- SAMVEDANA PLUS: Reducing violence and increasing condom use in the intimate partnerships of female sex workers
Background: Female sex workers are at increased risk of HIV and STIs compared to women in the general population, and frequently experience violence in their working and domestic lives from a variety of perpetrators, which can enhance this risk. While progress has been made in addressing violence by police and clients, little work has been done to understand and prevent violence by intimate partners (IPs) among sex worker populations. Samvedana Plus is a multi-level intervention programme that works with sex workers, their IPs, the sex worker community, and the general population to address intimate partner violence.
The overall aim of SAMVEDANA PLUS is to reduce violence and increase consistent condom use within these ‘intimate’ relationships. The intervention consists of: (i) couples counselling sessions between sex workers and their intimate partners; (ii) separate group work among sex workers and intimate partners to increase self-esteem and encourage reflection about violence; (iii) strengthening supportive crisis management systems that address domestic and sex worker violence; (iv) training male ‘champions’ to encourage action against violence; and (v) training media to promote informed discussions about violence and HIV risk. The program involves changing perceptions on acceptability of physical violence as a form of discipline, challenging assumptions that give men authority over women, and working with men and women to encourage new relationship models based on equality and respect.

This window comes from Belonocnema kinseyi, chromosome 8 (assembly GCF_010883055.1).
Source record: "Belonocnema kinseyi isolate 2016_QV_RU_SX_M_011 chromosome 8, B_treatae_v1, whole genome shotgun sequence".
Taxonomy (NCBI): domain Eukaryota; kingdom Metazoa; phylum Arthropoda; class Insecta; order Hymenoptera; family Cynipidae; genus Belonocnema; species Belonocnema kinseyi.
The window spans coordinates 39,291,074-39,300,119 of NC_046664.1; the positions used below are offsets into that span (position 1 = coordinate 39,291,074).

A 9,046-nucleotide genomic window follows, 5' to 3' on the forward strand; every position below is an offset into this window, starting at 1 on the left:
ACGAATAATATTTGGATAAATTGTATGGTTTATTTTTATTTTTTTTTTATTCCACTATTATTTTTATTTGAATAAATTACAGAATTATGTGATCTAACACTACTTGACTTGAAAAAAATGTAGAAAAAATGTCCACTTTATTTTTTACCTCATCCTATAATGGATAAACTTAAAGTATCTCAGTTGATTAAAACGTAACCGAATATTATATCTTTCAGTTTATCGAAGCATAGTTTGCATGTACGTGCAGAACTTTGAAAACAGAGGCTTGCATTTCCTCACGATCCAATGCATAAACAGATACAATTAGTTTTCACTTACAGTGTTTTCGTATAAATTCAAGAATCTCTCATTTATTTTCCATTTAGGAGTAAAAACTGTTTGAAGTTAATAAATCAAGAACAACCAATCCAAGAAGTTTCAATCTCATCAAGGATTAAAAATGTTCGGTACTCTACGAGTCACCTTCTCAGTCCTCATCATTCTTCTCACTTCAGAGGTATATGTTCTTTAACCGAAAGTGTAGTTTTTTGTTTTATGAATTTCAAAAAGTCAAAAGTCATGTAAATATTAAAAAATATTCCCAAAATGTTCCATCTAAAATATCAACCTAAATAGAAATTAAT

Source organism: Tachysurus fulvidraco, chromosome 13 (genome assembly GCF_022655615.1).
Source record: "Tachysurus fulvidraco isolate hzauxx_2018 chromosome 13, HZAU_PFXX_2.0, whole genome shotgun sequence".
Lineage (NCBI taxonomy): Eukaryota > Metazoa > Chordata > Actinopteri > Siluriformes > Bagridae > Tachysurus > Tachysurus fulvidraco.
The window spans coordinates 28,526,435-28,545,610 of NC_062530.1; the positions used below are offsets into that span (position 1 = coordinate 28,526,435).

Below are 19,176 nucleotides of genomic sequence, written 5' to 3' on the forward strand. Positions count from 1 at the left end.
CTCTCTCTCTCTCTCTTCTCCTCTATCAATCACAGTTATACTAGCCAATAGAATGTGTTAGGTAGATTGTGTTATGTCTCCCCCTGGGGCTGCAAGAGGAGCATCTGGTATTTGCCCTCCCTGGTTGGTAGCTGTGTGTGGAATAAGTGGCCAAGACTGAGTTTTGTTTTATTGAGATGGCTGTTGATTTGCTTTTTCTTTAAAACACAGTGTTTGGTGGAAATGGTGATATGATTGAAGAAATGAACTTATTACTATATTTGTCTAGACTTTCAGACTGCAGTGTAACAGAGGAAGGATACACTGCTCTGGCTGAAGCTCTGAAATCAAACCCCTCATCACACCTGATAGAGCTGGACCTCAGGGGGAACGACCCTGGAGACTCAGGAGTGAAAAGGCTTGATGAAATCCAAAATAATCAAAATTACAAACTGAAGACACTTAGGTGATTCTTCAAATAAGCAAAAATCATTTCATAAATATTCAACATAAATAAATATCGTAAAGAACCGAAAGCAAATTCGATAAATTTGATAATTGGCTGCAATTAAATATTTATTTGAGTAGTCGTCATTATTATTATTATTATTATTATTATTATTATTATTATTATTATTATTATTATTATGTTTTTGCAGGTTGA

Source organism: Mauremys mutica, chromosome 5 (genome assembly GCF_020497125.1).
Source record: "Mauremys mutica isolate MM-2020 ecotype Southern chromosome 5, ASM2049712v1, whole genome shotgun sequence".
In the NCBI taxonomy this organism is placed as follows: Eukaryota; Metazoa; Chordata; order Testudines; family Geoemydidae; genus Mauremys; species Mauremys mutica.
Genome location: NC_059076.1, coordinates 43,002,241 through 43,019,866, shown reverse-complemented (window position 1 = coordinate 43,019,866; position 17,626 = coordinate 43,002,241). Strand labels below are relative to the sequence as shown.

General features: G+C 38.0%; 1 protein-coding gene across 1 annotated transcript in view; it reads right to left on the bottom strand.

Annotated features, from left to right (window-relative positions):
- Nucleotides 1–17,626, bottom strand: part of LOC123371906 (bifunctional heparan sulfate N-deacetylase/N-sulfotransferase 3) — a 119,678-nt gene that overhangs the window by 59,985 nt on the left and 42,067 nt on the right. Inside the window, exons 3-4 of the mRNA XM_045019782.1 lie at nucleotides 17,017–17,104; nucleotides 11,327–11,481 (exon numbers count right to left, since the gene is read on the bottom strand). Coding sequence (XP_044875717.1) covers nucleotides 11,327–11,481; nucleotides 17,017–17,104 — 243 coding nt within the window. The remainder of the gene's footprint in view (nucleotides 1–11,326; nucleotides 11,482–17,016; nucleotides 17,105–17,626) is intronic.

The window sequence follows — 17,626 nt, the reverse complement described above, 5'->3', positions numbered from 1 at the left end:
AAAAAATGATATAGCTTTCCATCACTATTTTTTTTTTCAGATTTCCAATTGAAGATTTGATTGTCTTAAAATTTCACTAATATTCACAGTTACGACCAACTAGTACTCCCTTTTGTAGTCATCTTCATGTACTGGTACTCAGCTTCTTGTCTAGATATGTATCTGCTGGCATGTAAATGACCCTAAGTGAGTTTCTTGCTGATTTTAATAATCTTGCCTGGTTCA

Study design: Evaluation of the Samvedana Plus intervention has been through a cluster randomized controlled trial conducted with ~650 female sex workers and their IPs living in 47 villages in Bagalkot district, northern Karnataka. 50% of the village clusters (n=24) were randomly selected to receive the intervention for the first 24 months and the remaining 50% (n=23) will receive the intervention thereafter. The study has been designed to assess two primary outcomes: the proportion of female sex workers who report: (i) physical or sexual partner violence; and (ii) consistent condom use in their intimate relationship, within the past 6 months. The evaluation will use an adjusted, cluster-level intention to treat analysis, comparing outcomes in intervention and control villages at midline (12 months (September 2016)) and endline (24 months (September 2017)). The evaluation design will involve quantitative assessments with all sex workers who report an IP and qualitative assessments with sex workers and IPs, as well as and process and implementation monitoring.